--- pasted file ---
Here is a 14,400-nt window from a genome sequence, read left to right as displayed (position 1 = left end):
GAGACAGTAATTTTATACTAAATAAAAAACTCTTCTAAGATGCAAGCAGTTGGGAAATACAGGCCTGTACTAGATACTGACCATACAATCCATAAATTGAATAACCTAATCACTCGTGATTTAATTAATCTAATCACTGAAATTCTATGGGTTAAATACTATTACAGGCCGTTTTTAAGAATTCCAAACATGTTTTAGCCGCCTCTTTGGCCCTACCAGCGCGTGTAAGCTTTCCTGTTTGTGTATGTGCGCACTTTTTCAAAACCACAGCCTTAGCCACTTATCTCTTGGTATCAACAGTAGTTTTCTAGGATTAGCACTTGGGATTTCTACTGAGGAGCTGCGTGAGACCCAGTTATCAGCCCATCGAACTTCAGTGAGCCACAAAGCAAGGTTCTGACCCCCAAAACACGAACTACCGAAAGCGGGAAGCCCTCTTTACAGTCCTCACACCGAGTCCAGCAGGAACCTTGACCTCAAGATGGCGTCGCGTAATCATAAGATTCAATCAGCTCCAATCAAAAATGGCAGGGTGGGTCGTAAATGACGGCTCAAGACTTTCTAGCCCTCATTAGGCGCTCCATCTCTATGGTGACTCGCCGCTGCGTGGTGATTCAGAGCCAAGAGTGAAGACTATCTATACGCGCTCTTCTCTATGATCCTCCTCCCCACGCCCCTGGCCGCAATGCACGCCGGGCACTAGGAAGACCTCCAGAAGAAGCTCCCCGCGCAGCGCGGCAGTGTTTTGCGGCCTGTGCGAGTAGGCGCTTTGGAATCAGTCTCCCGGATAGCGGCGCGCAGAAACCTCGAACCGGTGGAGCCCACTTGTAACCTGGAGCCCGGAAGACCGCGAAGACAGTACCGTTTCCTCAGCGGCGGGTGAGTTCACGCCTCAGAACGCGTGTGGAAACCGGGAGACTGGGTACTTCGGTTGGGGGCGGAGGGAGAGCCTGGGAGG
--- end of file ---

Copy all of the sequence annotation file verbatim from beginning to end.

Here is a 14,400-nt window from a genome sequence, read left to right as displayed (position 1 = left end):
GAGACAGTAATTTTATACTAAATAAAAAACTCTTCTAAGATGCAAGCAGTTGGGAAATACAGGCCTGTACTAGATACTGACCATACAATCCATAAATTGAATAACCTAATCACTCGTGATTTAATTAATCTAATCACTGAAATTCTATGGGTTAAATACTATTACAGGCCGTTTTTAAGAATTCCAAACATGTTTTAGCCGCCTCTTTGGCCCTACCAGCGCGTGTAAGCTTTCCTGTTTGTGTATGTGCGCACTTTTTCAAAACCACAGCCTTAGCCACTTATCTCTTGGTATCAACAGTAGTTTTCTAGGATTAGCACTTGGGATTTCTACTGAGGAGCTGCGTGAGACCCAGTTATCAGCCCATCGAACTTCAGTGAGCCACAAAGCAAGGTTCTGACCCCCAAAACACGAACTACCGAAAGCGGGAAGCCCTCTTTACAGTCCTCACACCGAGTCCAGCAGGAACCTTGACCTCAAGATGGCGTCGCGTAATCATAAGATTCAATCAGCTCCAATCAAAAATGGCAGGGTGGGTCGTAAATGACGGCTCAAGACTTTCTAGCCCTCATTAGGCGCTCCATCTCTATGGTGACTCGCCGCTGCGTGGTGATTCAGAGCCAAGAGTGAAGACTATCTATACGCGCTCTTCTCTATGATCCTCCTCCCCACGCCCCTGGCCGCAATGCACGCCGGGCACTAGGAAGACCTCCAGAAGAAGCTCCCCGCGCAGCGCGGCAGTGTTTTGCGGCCTGTGCGAGTAGGCGCTTTGGAATCAGTCTCCCGGATAGCGGCGCGCAGAAACCTCGAACCGGTGGAGCCCACTTGTAACCTGGAGCCCGGAAGACCGCGAAGACAGTACCGTTTCCTCAGCGGCGGGTGAGTTCACGCCTCAGAACGCGTGTGGAAACCGGGAGACTGGGTACTTCGGTTGGGGGCGGAGGGAGAGCCTGGGAGG